anonymous
  • anonymous
I lied, I have one more :)
Mathematics
  • Stacey Warren - Expert brainly.com
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SOLVED
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katieb
  • katieb
I got my questions answered at brainly.com in under 10 minutes. Go to brainly.com now for free help!
anonymous
  • anonymous
\[y ^{4}-3y ^{2}-88=0\]
anonymous
  • anonymous
Again, substitute something for y^2 to get a normal quadratic you can solve
anonymous
  • anonymous
It's just like the others you were doing

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anonymous
  • anonymous
hmm..
anonymous
  • anonymous
Give it a try
anonymous
  • anonymous
i substituted y^4 for y^2 and the y^2 turned into just a y?.. ahh. Idk why this is so difficult for me. I'm sure it's simple.
anonymous
  • anonymous
i meant it the other way around y 2 for the y 4
anonymous
  • anonymous
Use u instead of y for the second variable
anonymous
  • anonymous
it'll be less confusing. Let \(u = y^2\) So \(?\ =y^4\)
anonymous
  • anonymous
u^2?
anonymous
  • anonymous
Yep. So now in your original equation replace all the \(y^2\) with u and all the \(y^4\) with \(u^2\)
anonymous
  • anonymous
the do i want to move everything else to the other side, where it's 0?
anonymous
  • anonymous
No, you need the 0 there in order to use the quadratic equation.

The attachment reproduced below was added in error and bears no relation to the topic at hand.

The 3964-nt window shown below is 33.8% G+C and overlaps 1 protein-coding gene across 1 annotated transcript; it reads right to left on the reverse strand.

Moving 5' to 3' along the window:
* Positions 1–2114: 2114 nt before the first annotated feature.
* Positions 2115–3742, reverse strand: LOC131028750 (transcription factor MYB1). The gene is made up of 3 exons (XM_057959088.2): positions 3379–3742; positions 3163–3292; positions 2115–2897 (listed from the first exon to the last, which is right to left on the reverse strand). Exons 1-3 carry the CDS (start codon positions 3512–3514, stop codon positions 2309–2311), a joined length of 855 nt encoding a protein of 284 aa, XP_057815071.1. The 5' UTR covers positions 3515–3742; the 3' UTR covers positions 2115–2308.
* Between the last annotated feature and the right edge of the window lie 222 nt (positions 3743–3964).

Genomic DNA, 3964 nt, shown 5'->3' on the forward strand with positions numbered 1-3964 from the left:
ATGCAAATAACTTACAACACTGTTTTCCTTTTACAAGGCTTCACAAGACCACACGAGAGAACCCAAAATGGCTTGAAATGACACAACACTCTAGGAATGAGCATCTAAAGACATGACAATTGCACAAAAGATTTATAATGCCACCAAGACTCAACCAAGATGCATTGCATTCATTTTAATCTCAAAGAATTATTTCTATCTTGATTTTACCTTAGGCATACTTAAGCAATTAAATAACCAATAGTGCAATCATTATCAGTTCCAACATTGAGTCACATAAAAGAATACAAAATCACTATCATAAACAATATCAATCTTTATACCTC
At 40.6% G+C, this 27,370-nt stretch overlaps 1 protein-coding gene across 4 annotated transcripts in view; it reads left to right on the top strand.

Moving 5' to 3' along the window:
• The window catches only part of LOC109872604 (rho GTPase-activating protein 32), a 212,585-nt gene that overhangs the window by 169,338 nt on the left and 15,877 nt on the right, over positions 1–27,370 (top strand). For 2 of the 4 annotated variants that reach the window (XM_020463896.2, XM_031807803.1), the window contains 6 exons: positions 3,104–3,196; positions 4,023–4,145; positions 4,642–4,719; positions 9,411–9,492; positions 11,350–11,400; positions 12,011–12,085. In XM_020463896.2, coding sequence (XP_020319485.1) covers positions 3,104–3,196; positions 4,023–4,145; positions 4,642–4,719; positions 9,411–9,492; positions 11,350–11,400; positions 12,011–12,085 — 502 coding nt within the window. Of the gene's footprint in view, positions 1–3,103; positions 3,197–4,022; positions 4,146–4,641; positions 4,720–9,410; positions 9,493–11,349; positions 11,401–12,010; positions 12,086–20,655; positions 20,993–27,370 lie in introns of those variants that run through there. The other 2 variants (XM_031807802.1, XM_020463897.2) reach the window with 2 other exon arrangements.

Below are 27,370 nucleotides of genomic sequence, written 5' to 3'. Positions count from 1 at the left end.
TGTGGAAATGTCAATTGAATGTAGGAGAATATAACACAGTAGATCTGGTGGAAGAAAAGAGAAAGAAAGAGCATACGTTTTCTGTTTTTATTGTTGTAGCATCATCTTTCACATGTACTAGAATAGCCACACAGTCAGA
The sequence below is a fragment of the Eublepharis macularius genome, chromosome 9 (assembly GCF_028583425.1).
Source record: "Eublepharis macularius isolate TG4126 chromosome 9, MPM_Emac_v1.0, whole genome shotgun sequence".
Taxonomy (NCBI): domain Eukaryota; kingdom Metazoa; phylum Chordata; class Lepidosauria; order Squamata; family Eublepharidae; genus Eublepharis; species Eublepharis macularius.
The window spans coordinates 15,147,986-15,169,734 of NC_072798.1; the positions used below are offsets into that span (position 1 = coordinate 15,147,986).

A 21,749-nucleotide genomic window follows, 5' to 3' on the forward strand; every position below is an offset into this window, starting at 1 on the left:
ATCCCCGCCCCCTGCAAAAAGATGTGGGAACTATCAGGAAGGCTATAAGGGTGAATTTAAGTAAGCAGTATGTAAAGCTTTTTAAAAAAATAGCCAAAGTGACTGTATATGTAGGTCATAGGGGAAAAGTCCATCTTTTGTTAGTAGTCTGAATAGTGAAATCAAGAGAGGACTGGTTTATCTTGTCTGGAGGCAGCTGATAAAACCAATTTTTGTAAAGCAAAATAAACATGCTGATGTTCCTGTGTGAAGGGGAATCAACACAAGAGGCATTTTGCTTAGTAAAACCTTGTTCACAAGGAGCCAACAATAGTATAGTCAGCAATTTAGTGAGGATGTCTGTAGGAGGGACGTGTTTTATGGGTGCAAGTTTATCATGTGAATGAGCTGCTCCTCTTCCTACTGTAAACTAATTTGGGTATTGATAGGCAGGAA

anonymous
  • anonymous
\[au^2 + bu + c = 0\] Means: \[u = \frac{-(b) \pm \sqrt{b^2-4(a)(c)}}{2(a)}\]
anonymous
  • anonymous
Look familiar?
anonymous
  • anonymous
yes it does!
anonymous
  • anonymous
Ok, so plug in your a, b, and c and solve for u, what do you get?
anonymous
  • anonymous
3+/- \[\sqrt{-167}\]
anonymous
  • anonymous
so if it's in the root it would actually be positive. i'm trying to remember.. do I incorporate the 3 with the -167 at all? or did I accurately solve this even?
anonymous
  • anonymous
That's not the right square root
anonymous
  • anonymous
\[\sqrt{(-3)^2 - 4(1)(-88)} = \sqrt{9 +352} = \sqrt{361} \]
anonymous
  • anonymous
So what do you get with that correction?
anonymous
  • anonymous
361
anonymous
  • anonymous
No, I mean for the whole equation.
anonymous
  • anonymous
It came down to 361=19 and those divided =19.. so would it just come to 19 or is there more numbers to that? Everything seemed to cancel out
anonymous
  • anonymous
2a is not 19, it's 2. Look, a= 1, b= -3, c= -88 \[u = \frac{-(-3) \pm \sqrt{(-3)^2-4(1)(-88)}}{2(1)}\] \[ = \frac{3 \pm \sqrt{361}}{2} = \frac{3 \pm 19}{2} \]
anonymous
  • anonymous
So what are the two values we get for u?
anonymous
  • anonymous
11 and -11. 361 squared is 19.. so how are there 4 answers?
anonymous
  • anonymous
Because those are the answers for u. 11, and -8. But \(u = y^2\) So that means y can be?
anonymous
  • anonymous
I already typed the other one in and got it wrong. ha. oops. but thanks
anonymous
  • anonymous
Actually, since u = y^2 u cannot be -8
anonymous
  • anonymous
oh. limited tries?
anonymous
  • anonymous
i have one more problem I have to get right. it's a different problem if you want me to type it on here. otherwise I'll post it to the left
anonymous
  • anonymous
So there's only 2 solutions. u = \(\pm \sqrt{11}\)
anonymous
  • anonymous
yep, thats what it said. thanks!
anonymous
  • anonymous
I have to go to bed I'm afraid. Good luck
anonymous
  • anonymous
THanks for all your help! night

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